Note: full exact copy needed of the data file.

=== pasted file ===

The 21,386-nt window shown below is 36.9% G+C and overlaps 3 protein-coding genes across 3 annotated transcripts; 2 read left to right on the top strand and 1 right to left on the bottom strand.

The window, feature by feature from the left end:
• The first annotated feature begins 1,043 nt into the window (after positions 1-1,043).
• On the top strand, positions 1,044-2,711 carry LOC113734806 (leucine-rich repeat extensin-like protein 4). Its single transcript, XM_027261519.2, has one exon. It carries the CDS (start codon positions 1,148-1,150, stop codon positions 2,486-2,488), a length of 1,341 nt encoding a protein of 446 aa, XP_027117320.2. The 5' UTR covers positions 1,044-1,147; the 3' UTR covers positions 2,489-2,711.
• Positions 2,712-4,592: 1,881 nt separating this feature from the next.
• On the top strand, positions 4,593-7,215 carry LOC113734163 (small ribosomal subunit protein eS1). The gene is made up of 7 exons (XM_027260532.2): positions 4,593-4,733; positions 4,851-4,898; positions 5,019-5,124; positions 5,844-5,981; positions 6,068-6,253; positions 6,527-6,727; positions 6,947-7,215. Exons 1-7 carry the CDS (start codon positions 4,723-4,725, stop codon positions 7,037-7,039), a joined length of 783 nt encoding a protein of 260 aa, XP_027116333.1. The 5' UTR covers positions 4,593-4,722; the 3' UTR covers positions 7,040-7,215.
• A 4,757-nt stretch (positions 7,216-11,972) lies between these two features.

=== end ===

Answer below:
The 21,386-nt window shown below is 36.9% G+C and overlaps 3 protein-coding genes across 3 annotated transcripts; 2 read left to right on the top strand and 1 right to left on the bottom strand.

The window, feature by feature from the left end:
• The first annotated feature begins 1,043 nt into the window (after positions 1-1,043).
• On the top strand, positions 1,044-2,711 carry LOC113734806 (leucine-rich repeat extensin-like protein 4). Its single transcript, XM_027261519.2, has one exon. It carries the CDS (start codon positions 1,148-1,150, stop codon positions 2,486-2,488), a length of 1,341 nt encoding a protein of 446 aa, XP_027117320.2. The 5' UTR covers positions 1,044-1,147; the 3' UTR covers positions 2,489-2,711.
• Positions 2,712-4,592: 1,881 nt separating this feature from the next.
• On the top strand, positions 4,593-7,215 carry LOC113734163 (small ribosomal subunit protein eS1). The gene is made up of 7 exons (XM_027260532.2): positions 4,593-4,733; positions 4,851-4,898; positions 5,019-5,124; positions 5,844-5,981; positions 6,068-6,253; positions 6,527-6,727; positions 6,947-7,215. Exons 1-7 carry the CDS (start codon positions 4,723-4,725, stop codon positions 7,037-7,039), a joined length of 783 nt encoding a protein of 260 aa, XP_027116333.1. The 5' UTR covers positions 4,593-4,722; the 3' UTR covers positions 7,040-7,215.
• A 4,757-nt stretch (positions 7,216-11,972) lies between these two features.